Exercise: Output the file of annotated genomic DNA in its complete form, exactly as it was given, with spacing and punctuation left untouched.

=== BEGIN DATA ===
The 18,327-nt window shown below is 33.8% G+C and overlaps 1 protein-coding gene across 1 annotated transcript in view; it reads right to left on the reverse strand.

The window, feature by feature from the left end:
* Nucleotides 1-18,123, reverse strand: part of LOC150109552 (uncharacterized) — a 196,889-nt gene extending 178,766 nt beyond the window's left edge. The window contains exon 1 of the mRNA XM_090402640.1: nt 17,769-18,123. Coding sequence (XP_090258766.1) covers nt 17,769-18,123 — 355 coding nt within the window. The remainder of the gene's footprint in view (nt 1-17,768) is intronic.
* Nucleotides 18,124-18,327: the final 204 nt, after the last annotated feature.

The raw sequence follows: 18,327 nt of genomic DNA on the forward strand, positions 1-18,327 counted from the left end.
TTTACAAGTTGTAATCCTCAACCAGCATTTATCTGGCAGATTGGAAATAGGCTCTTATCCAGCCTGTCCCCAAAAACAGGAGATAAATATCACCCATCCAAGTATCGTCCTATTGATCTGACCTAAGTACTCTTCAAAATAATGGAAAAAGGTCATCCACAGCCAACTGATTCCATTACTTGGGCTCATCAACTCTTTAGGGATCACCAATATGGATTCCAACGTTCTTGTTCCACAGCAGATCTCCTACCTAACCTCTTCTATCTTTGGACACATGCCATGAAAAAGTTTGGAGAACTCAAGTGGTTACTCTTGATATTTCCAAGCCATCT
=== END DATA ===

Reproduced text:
The 18,327-nt window shown below is 33.8% G+C and overlaps 1 protein-coding gene across 1 annotated transcript in view; it reads right to left on the reverse strand.

The window, feature by feature from the left end:
* Nucleotides 1-18,123, reverse strand: part of LOC150109552 (uncharacterized) — a 196,889-nt gene extending 178,766 nt beyond the window's left edge. The window contains exon 1 of the mRNA XM_090402640.1: nt 17,769-18,123. Coding sequence (XP_090258766.1) covers nt 17,769-18,123 — 355 coding nt within the window. The remainder of the gene's footprint in view (nt 1-17,768) is intronic.
* Nucleotides 18,124-18,327: the final 204 nt, after the last annotated feature.

The raw sequence follows: 18,327 nt of genomic DNA on the forward strand, positions 1-18,327 counted from the left end.
TTTACAAGTTGTAATCCTCAACCAGCATTTATCTGGCAGATTGGAAATAGGCTCTTATCCAGCCTGTCCCCAAAAACAGGAGATAAATATCACCCATCCAAGTATCGTCCTATTGATCTGACCTAAGTACTCTTCAAAATAATGGAAAAAGGTCATCCACAGCCAACTGATTCCATTACTTGGGCTCATCAACTCTTTAGGGATCACCAATATGGATTCCAACGTTCTTGTTCCACAGCAGATCTCCTACCTAACCTCTTCTATCTTTGGACACATGCCATGAAAAAGTTTGGAGAACTCAAGTGGTTACTCTTGATATTTCCAAGCCATCT